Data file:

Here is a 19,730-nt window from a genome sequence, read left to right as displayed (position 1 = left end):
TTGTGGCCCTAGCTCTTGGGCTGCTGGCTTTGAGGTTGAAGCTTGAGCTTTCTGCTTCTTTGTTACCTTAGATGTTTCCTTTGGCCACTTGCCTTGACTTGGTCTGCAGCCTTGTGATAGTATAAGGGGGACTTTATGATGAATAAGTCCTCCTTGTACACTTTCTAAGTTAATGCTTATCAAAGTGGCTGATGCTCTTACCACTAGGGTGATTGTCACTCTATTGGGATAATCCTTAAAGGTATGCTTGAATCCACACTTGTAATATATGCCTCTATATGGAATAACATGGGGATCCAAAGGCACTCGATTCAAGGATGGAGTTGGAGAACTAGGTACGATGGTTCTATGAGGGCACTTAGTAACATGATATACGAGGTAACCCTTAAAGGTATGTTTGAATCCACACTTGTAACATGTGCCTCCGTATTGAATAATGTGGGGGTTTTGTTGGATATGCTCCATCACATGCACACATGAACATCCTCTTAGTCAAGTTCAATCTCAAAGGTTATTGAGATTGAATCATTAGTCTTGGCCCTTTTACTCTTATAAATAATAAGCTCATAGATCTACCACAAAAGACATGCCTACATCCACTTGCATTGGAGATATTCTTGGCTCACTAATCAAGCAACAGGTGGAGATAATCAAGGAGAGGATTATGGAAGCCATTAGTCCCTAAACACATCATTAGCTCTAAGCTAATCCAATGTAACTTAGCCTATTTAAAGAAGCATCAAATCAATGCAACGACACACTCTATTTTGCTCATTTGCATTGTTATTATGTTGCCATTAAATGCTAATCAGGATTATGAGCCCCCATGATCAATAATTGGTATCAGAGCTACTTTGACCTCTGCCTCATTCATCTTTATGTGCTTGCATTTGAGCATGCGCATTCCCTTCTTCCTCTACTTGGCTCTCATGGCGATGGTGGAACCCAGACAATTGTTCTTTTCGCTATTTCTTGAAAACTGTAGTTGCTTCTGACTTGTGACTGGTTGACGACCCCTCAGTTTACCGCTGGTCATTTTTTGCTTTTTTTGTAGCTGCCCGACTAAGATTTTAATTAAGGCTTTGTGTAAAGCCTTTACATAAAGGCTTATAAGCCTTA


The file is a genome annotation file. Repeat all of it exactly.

Here is a 19,730-nt window from a genome sequence, read left to right as displayed (position 1 = left end):
TTGTGGCCCTAGCTCTTGGGCTGCTGGCTTTGAGGTTGAAGCTTGAGCTTTCTGCTTCTTTGTTACCTTAGATGTTTCCTTTGGCCACTTGCCTTGACTTGGTCTGCAGCCTTGTGATAGTATAAGGGGGACTTTATGATGAATAAGTCCTCCTTGTACACTTTCTAAGTTAATGCTTATCAAAGTGGCTGATGCTCTTACCACTAGGGTGATTGTCACTCTATTGGGATAATCCTTAAAGGTATGCTTGAATCCACACTTGTAATATATGCCTCTATATGGAATAACATGGGGATCCAAAGGCACTCGATTCAAGGATGGAGTTGGAGAACTAGGTACGATGGTTCTATGAGGGCACTTAGTAACATGATATACGAGGTAACCCTTAAAGGTATGTTTGAATCCACACTTGTAACATGTGCCTCCGTATTGAATAATGTGGGGGTTTTGTTGGATATGCTCCATCACATGCACACATGAACATCCTCTTAGTCAAGTTCAATCTCAAAGGTTATTGAGATTGAATCATTAGTCTTGGCCCTTTTACTCTTATAAATAATAAGCTCATAGATCTACCACAAAAGACATGCCTACATCCACTTGCATTGGAGATATTCTTGGCTCACTAATCAAGCAACAGGTGGAGATAATCAAGGAGAGGATTATGGAAGCCATTAGTCCCTAAACACATCATTAGCTCTAAGCTAATCCAATGTAACTTAGCCTATTTAAAGAAGCATCAAATCAATGCAACGACACACTCTATTTTGCTCATTTGCATTGTTATTATGTTGCCATTAAATGCTAATCAGGATTATGAGCCCCCATGATCAATAATTGGTATCAGAGCTACTTTGACCTCTGCCTCATTCATCTTTATGTGCTTGCATTTGAGCATGCGCATTCCCTTCTTCCTCTACTTGGCTCTCATGGCGATGGTGGAACCCAGACAATTGTTCTTTTCGCTATTTCTTGAAAACTGTAGTTGCTTCTGACTTGTGACTGGTTGACGACCCCTCAGTTTACCGCTGGTCATTTTTTGCTTTTTTTGTAGCTGCCCGACTAAGATTTTAATTAAGGCTTTGTGTAAAGCCTTTACATAAAGGCTTATAAGCCTTA